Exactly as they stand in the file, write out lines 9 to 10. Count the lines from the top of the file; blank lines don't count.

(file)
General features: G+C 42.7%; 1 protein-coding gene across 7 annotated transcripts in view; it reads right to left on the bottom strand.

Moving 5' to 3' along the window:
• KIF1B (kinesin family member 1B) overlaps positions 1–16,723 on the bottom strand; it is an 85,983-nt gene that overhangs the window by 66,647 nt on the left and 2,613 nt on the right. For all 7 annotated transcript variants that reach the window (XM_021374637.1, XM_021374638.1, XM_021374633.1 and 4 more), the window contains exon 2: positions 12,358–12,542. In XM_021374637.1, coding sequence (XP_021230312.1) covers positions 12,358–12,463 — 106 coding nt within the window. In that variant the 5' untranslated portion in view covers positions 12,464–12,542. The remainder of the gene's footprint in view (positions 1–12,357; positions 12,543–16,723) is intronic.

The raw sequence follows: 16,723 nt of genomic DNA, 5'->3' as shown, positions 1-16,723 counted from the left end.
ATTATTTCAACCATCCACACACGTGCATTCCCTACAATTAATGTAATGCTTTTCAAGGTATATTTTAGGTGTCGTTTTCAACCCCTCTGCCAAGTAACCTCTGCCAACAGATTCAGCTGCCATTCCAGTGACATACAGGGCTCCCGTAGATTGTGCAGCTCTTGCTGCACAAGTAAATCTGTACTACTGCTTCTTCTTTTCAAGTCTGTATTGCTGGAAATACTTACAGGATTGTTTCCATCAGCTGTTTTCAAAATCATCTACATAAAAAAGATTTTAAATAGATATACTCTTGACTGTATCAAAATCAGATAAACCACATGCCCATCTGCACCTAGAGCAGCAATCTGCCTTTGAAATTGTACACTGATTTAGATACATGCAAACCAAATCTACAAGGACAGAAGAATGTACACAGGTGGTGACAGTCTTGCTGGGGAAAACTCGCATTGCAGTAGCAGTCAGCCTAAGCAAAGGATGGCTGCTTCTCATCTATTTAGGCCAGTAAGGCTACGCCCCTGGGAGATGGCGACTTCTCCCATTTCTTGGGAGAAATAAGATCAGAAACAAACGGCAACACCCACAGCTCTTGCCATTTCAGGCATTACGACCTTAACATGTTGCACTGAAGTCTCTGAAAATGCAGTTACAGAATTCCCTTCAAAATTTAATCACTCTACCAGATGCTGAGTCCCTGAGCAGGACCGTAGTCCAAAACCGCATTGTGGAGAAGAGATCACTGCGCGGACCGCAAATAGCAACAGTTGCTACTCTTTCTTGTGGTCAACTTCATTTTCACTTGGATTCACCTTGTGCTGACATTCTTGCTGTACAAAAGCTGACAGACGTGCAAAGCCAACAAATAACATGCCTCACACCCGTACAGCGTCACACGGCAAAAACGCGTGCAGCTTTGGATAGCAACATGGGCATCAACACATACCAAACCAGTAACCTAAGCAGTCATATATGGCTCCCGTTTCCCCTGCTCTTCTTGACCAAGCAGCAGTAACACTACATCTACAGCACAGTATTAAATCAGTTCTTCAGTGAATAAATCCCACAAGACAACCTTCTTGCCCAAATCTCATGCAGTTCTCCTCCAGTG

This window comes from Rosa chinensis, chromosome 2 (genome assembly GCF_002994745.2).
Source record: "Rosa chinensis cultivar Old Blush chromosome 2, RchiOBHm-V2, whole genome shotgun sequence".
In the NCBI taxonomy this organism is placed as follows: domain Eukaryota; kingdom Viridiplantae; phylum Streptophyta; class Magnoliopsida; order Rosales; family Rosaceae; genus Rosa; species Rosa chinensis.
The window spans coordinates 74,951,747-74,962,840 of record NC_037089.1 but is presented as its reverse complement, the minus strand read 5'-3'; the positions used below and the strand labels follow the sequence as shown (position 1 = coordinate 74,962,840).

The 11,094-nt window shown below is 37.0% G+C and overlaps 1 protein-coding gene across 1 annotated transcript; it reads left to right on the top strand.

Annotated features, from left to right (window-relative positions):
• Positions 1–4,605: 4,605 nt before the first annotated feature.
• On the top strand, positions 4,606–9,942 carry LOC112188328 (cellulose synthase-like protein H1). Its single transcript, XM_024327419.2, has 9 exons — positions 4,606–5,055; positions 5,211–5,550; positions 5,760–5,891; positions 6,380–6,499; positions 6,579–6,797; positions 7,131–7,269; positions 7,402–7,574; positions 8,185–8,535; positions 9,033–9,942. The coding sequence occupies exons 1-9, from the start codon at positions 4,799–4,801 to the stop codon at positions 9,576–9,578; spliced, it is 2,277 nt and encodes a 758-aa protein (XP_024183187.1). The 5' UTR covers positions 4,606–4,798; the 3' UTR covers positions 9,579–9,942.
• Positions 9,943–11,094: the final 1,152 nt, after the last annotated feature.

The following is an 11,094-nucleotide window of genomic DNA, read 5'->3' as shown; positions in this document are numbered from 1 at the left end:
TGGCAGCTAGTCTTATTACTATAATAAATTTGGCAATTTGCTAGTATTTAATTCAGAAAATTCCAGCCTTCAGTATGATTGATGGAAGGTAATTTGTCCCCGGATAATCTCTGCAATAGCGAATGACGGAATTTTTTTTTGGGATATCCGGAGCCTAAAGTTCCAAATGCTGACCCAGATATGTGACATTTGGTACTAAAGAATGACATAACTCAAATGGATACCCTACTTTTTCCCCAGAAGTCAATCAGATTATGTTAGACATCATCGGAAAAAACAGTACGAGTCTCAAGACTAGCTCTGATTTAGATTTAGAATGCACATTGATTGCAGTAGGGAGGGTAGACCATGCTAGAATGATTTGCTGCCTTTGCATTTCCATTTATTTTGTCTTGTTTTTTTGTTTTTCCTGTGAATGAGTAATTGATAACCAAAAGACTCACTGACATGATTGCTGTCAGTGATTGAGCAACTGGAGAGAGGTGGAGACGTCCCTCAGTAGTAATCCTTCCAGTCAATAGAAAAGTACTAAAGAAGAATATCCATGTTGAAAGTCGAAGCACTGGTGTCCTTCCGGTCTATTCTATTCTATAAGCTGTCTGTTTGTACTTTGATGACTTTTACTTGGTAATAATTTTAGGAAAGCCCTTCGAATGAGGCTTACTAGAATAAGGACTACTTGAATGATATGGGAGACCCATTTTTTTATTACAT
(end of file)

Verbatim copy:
The window spans coordinates 74,951,747-74,962,840 of record NC_037089.1 but is presented as its reverse complement, the minus strand read 5'-3'; the positions used below and the strand labels follow the sequence as shown (position 1 = coordinate 74,962,840).

The 11,094-nt window shown below is 37.0% G+C and overlaps 1 protein-coding gene across 1 annotated transcript; it reads left to right on the top strand.